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BSCI 201: Anatomy & Physiology I Chapter 3 Notes- Part 2

by: mehrnazighani Notetaker

BSCI 201: Anatomy & Physiology I Chapter 3 Notes- Part 2 BSCI201

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Anatomy and physiology Chapter 3: cells
Human Anatomy and Physiology 1
Justicia Opoku-Edusei
Class Notes
anatomy, Physiology, Anatomyandphysiology, anatomy&physiology, Science, Biology, Chemistry, biochemistry, cells, tissues, Diffusion, Osmosis, cellmembranes, cellcommunication, Bio Concept/Controv
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This 5 page Class Notes was uploaded by mehrnazighani Notetaker on Tuesday September 20, 2016. The Class Notes belongs to BSCI201 at University of Maryland - College Park taught by Justicia Opoku-Edusei in Fall 2016. Since its upload, it has received 40 views.


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Date Created: 09/20/16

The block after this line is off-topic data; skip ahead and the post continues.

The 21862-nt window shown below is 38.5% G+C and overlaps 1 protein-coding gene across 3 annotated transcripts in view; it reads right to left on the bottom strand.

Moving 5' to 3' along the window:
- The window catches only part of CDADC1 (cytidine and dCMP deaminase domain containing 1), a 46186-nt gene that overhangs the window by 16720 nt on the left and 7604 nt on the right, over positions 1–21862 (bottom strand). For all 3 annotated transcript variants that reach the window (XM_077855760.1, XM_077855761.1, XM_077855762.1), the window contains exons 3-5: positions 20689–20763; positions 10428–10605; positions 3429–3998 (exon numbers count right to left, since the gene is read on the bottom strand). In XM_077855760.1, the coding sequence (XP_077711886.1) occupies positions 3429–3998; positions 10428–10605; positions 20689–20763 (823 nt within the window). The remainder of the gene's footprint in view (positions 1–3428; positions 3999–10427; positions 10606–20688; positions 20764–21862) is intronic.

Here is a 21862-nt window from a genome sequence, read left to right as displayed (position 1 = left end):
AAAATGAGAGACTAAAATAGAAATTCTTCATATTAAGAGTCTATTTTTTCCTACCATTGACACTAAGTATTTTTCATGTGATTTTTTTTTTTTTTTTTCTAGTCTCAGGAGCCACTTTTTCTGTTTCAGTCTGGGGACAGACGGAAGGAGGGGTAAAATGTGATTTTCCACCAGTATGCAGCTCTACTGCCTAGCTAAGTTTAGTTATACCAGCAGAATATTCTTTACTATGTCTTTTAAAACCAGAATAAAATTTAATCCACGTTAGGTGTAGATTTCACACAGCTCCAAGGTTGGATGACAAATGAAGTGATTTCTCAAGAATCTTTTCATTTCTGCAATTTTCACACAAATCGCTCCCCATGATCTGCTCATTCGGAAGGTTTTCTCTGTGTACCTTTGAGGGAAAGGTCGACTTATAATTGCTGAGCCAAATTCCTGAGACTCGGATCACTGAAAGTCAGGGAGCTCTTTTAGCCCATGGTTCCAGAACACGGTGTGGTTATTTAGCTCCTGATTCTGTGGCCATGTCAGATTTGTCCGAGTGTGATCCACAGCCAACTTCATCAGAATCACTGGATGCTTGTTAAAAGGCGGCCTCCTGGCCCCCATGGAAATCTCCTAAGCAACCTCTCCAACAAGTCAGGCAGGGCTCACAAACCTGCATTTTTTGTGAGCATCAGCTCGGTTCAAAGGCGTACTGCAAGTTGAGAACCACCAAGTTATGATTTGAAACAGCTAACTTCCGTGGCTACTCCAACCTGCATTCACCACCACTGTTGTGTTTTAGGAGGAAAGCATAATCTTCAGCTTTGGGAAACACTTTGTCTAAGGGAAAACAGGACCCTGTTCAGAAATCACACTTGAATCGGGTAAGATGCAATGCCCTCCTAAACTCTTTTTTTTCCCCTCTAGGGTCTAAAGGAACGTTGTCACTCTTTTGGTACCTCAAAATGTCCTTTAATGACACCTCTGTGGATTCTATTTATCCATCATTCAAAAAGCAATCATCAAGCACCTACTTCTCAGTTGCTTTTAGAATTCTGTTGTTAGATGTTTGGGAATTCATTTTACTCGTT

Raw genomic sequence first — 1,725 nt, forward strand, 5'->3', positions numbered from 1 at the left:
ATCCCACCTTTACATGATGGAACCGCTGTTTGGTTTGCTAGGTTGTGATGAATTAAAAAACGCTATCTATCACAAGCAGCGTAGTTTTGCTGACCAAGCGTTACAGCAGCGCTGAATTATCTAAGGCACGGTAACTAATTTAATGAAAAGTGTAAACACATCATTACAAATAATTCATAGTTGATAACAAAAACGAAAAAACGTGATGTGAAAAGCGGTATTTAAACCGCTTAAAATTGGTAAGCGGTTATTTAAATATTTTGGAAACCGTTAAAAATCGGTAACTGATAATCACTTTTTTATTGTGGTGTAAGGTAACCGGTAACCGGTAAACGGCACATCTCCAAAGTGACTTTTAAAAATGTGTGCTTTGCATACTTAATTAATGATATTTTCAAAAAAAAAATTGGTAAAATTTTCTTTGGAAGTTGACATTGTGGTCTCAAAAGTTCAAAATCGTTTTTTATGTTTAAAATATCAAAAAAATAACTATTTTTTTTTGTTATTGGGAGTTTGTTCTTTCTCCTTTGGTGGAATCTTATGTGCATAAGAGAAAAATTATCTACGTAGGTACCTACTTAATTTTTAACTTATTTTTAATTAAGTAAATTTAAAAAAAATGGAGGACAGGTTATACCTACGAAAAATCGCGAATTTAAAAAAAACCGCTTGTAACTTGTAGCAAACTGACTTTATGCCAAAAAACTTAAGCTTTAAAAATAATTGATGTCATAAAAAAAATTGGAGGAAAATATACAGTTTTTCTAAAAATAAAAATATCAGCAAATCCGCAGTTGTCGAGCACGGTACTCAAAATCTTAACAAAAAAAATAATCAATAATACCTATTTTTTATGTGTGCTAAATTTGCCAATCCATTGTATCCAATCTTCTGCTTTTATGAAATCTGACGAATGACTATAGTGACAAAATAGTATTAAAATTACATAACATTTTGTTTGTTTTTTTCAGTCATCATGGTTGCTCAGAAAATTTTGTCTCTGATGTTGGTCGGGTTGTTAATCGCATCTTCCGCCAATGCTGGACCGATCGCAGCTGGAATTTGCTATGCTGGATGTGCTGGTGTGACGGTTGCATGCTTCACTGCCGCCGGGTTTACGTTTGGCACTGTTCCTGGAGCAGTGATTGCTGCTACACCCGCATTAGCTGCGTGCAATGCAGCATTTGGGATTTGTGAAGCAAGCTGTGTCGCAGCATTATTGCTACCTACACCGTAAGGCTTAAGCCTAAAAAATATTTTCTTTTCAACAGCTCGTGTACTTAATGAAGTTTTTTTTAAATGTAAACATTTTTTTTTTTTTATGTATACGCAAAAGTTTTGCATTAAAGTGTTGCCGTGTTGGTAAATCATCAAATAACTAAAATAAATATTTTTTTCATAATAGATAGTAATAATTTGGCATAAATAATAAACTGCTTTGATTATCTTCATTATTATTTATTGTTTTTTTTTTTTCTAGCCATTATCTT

Anatomy & Physiology Chapter 3 Notes- Part 2 by Mehrnaz Ighani . Osmosis: movement of solvent across a selectively permeable membrane (Fig. 3.7d) ­ Water diffuses through plasma membranes: 1. Though the lipid bilayer 2. Through specific water channels called aquaporins (AQPs) . Osmolarity: measure of total concentration of solute particles . Water concentration varies with the number of solute particles because solute particles displace water molecules ­ When solute concentration increases, water concentration decreases and vice versa . Water moves from low solute concentration (high water conc.) to high solute concentration (low water conc.) . Equilibrium: same concentration of solutes and water on both sides with equal volume on both sides  When solutions of different osmolarity are separated by a membrane permeable to all molecules, both solutes and water cross membrane until equilibrium is reached. (Fig. 3.8a)  When solutions of different osmolarity are separated by a membrane that’s permeable only to water, osmosis will occur (Fig. 3.8b)  Same concentration of solutes and water on both sides with unequal volume . Movement of water causes pressures: 1. Hydrostatic pressure: pressure of water inside cell pushing on membrane 2. Osmotic pressure: tendency of water to move into cell by osmosis o High conc. of solutes in the cell leads to high osmotic pressure . Tonicity: ability of a solution to change the shape or tone of cells by altering the cells’ internal water volume (Fig. 3.9) 1. Isotonic solution: same osmolarity on both sides, volume remains unchanged . used to increase blood volume 2. Hypertonic solution: high osmolarity than inside of cell so water flows out of cell resulting in cell shrinking (crenation) . given to ed ematous (swollen) patients to pull water back into the blood 3. Hypotonic solution: low osmolarity than inside of cell so water flows into cell resulting in cell swelling which can lead to lysing (bursting) . given to patients who are experience dehydration such as diabetic ketoacidosis and hyperosmolar hyperglycemic state . Active processes: 1. Active transport 2. Vesicular transport . Both require ATP to move solutes across a plasma membrane because: 1. Solute is too large for channels 2. Solute is not lipid soluble 3. Solute is moving across its concentration gradient . Active transport: ­ Requires carrier proteins (solute pumps) . Bind specifically and reversibly with substance being moved . Some carriers transport more than one substance: 1. Antiporters: one substance into cell while transporting one substance out of cell 2. Symporters: 2 different substances moved in the same direction ­ Moves solutes against their concentration gradient (low to high) ­ 2 types: 1. Primary active transport: requires energy directly from ATP hydrolysis 2. Secondary active transport: required energy is obtained indirectly form ionic gradients created by primary active transport o Primary active transport: (Fig. 3.1) . energy from the hydrolysis of ATP causes change in shape of transport protein . shape change causes solutes (ions) bound to protein to be pumped across membrane . Ex. of pumps: Ca, H (proton). Na-K pumps . Na-K pump is the an antiporter pump that pumps Na out of cell and K back into cell using the Na-K ATPase enzyme . Present in all plasma membranes especially active in nerve and muscle cells . Na and K move down their concentration gradient . Maintains electrochemical gradients which involve both concentration and electrical charge of ions o Secondary active transport: (Fig. 3.10) . depends on ion gradient that was created by primary active transport system Energy stored in gradients is used indirectly to drive transport of other solutes  Low Na concentration is maintained inside of cell by Na-K pump which strengthens Na’s inward movement through diffusion  Na can drag other molecules with it as it flows into cell through carrier proteins (usually symporters) in the membrane  Some sugars, amino acids, and ions are transported into cell via secondary active transport . Vesicular transport: ­ Involves transport of large particles, macromolecules, and fluids across membrane in membranous sacs called vesicles ­ Requires ATP and includes endocytosis and exocytosis: 1. Endocytosis: transport into cell . 3 types of endocytosis: 1. Phagocytosis (cell eating) 2. Pinocytosis (cell drinking) 3. Cell-mediated endocytosis 2. Exocytosis: transport out of cell ­ Transcytosis: transport into, across, and then out of cell ­ Vesicular trafficking: transport from one area or organelle in cell to another ­ Endocytosis: (Fig. 3.11) . involves formation of protein coated vesicles . it is a very selective process b/c substances being pulled in must be able to bind to its unique receptor . some pathogens are capable of hijacking receptors in order to enter the cell . once vesicle is pulled inside cell, it may: 1. Fuse with lysosome 2. Undergo transcytosis o Phagocytosis: . membrane projections called pseudopods form and flow around solid particles that are being engulfed . formed vesicle is called a phagosome . used by macrophages and WBCs . phagocytic cells move by amoeboid motion where cytoplasm flows into temporarily extensions that allow cell to creep (Fig. 3.12a) o Pinocytosis: (Fig. 3.12b) . plasma membrane enfolds, bringing extracellular fluid and dissolved solutes inside cell (fuses with endosome) . routine and nonselective . main way of nutrient absorption . membrane components are recycled back to the membrane o Cell-mediated endocytosis: (Fig. 3.12c) . involves endocytosis ns transcytosis of specific molecules . many cells have receptors embedded in clathrin-coated pits which will be internalized along with the specific molecule bound  Ex. enzymes, LDLs, iron, and insulin . Toxins may be taken into a cell this way . Caveolae: similar pits and different protein coat from clathrin, but still capture s specific molecules and use transcytosis (Ex. folic acid) ­ Exocytosis: (Fig. 3.13a) . material ejected from the cell . activated by cell surface signals or changes in membrane voltage . substances are ejected in enclosed secretory vesicles . Protein on vesicle called v-SNARE finds and hooks up to target t- SNARE proteins on the membrane . some subs. exocytosed: hormones, neurotransmitters, mucus, cellular waste . Resting membrane potential (RMP): ­ Electrical potential energy produced by separation of oppositely charged particles across plasma membrane in all cells . difference in electrical charge between 2 points is called voltage ­ Voltage occurs only at membrane surfaces . rest of cell and extracellular fluid are neutral . membrane voltages range from -50 to -100 mV (inside of cell is more – relative to outside of cell) . NOTE: potassium ion is the key player in RMP (Fig. 3.14) . K diffuses out of cell through K leakage channels down its conc. gradient . negatively charged proteins can’t leave as a result so cytoplasmic side of cell membrane becomes more negative . K is then pulled back by the more – interior b/c of its electrical gradient . when the drive for K to leave the cell is balanced by its drive to stay, RMP is established . most cells have an RMP around -90 mV . electrochemical gradient of K sets RMP . Na also affects RMP b/c Na is attracted to inside of the cell due to negative charge . if Na enters the cell. It can bring up RMP to -70 mV . membrane is more permeable to K than Na so K is the primary influence on RMP . Cl doesn’t influence RMP b/c its conc. and electrical gradients are balanced . RMP is maintained through action of the Na-K pump which ejects 3 Na out of the cell and brings 2 K back inside . rate of active pumping of Na out of the cell = the rate of Na diffusion into the cell And that’s how steady state is maintained . neuron and muscle cells upset this steady state RMP by intentionally opening gated Na and K channels . Cells interact with their environment by responding directly to other cells or indirectly to extracellular chemicals . Cell interactions always involve glycocalyx ­ Cell adhesion molecules (CAMs) ­ Plasma membrane receptors Works Cited Lindsey, Jerri K., Katja Hoehn, and Elaine Nicpon Marieb. Human Anatomy & Physiology, 9th Edition Elaine N. Marieb, Katja Hoehn. Boston, MA: Pearson, 2013. Print.